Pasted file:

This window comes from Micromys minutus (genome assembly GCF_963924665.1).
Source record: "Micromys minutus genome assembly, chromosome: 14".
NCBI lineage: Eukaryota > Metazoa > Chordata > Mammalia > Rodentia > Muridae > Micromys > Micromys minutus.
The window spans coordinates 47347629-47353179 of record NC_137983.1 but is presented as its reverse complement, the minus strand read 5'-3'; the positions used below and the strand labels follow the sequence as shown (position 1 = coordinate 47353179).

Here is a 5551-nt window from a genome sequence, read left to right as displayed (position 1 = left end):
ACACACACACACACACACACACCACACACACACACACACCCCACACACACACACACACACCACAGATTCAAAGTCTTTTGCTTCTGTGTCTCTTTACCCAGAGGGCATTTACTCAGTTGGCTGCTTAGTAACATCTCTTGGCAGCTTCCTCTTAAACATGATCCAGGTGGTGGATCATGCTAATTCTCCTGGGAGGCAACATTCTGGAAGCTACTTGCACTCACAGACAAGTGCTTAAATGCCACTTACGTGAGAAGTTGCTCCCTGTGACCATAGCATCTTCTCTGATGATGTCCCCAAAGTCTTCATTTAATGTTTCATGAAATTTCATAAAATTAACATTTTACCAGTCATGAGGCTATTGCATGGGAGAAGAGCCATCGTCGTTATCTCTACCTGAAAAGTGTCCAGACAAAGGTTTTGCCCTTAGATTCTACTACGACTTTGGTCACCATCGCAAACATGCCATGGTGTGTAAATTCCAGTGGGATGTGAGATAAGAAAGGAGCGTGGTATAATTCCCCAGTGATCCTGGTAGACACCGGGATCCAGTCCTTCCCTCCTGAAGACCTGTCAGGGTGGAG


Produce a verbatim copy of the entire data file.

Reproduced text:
This window comes from Micromys minutus (genome assembly GCF_963924665.1).
Source record: "Micromys minutus genome assembly, chromosome: 14".
NCBI lineage: Eukaryota > Metazoa > Chordata > Mammalia > Rodentia > Muridae > Micromys > Micromys minutus.
The window spans coordinates 47347629-47353179 of record NC_137983.1 but is presented as its reverse complement, the minus strand read 5'-3'; the positions used below and the strand labels follow the sequence as shown (position 1 = coordinate 47353179).

Here is a 5551-nt window from a genome sequence, read left to right as displayed (position 1 = left end):
ACACACACACACACACACACACCACACACACACACACACCCCACACACACACACACACACCACAGATTCAAAGTCTTTTGCTTCTGTGTCTCTTTACCCAGAGGGCATTTACTCAGTTGGCTGCTTAGTAACATCTCTTGGCAGCTTCCTCTTAAACATGATCCAGGTGGTGGATCATGCTAATTCTCCTGGGAGGCAACATTCTGGAAGCTACTTGCACTCACAGACAAGTGCTTAAATGCCACTTACGTGAGAAGTTGCTCCCTGTGACCATAGCATCTTCTCTGATGATGTCCCCAAAGTCTTCATTTAATGTTTCATGAAATTTCATAAAATTAACATTTTACCAGTCATGAGGCTATTGCATGGGAGAAGAGCCATCGTCGTTATCTCTACCTGAAAAGTGTCCAGACAAAGGTTTTGCCCTTAGATTCTACTACGACTTTGGTCACCATCGCAAACATGCCATGGTGTGTAAATTCCAGTGGGATGTGAGATAAGAAAGGAGCGTGGTATAATTCCCCAGTGATCCTGGTAGACACCGGGATCCAGTCCTTCCCTCCTGAAGACCTGTCAGGGTGGAG